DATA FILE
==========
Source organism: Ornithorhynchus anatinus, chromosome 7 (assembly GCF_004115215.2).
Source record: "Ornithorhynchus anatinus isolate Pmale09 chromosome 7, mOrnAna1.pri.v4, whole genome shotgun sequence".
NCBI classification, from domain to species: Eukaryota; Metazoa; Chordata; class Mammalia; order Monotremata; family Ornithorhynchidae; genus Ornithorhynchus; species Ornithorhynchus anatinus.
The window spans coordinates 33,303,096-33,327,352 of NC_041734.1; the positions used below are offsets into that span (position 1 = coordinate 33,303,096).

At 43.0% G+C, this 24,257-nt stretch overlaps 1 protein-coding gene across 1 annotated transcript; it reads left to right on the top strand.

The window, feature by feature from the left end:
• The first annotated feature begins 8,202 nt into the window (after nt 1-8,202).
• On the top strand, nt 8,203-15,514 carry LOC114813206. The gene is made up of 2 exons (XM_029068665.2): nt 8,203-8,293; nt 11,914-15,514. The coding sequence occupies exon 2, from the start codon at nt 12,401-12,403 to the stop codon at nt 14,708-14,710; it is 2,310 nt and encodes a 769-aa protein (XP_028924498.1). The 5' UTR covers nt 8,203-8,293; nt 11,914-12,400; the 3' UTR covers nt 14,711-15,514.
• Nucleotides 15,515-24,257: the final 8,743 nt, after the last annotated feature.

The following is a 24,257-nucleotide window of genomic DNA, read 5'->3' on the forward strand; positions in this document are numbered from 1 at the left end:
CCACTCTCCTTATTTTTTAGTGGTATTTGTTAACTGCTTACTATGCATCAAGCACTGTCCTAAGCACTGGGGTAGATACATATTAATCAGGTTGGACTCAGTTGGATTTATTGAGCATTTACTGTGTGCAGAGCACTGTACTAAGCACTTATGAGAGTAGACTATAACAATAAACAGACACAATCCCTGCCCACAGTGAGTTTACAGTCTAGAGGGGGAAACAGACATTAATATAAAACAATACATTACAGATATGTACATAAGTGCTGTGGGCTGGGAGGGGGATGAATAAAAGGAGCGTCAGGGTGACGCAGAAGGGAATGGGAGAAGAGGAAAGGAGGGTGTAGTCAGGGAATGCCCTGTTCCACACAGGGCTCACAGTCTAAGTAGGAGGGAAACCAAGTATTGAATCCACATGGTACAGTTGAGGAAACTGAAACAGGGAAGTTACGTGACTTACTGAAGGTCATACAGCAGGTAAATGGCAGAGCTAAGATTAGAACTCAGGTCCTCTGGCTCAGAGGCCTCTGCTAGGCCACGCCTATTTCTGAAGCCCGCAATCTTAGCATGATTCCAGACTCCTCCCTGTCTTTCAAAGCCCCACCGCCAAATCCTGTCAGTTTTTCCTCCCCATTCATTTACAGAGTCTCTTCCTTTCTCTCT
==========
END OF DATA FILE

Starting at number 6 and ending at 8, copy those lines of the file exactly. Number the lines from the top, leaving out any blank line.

The window, feature by feature from the left end:
• The first annotated feature begins 8,202 nt into the window (after nt 1-8,202).
• On the top strand, nt 8,203-15,514 carry LOC114813206. The gene is made up of 2 exons (XM_029068665.2): nt 8,203-8,293; nt 11,914-15,514. The coding sequence occupies exon 2, from the start codon at nt 12,401-12,403 to the stop codon at nt 14,708-14,710; it is 2,310 nt and encodes a 769-aa protein (XP_028924498.1). The 5' UTR covers nt 8,203-8,293; nt 11,914-12,400; the 3' UTR covers nt 14,711-15,514.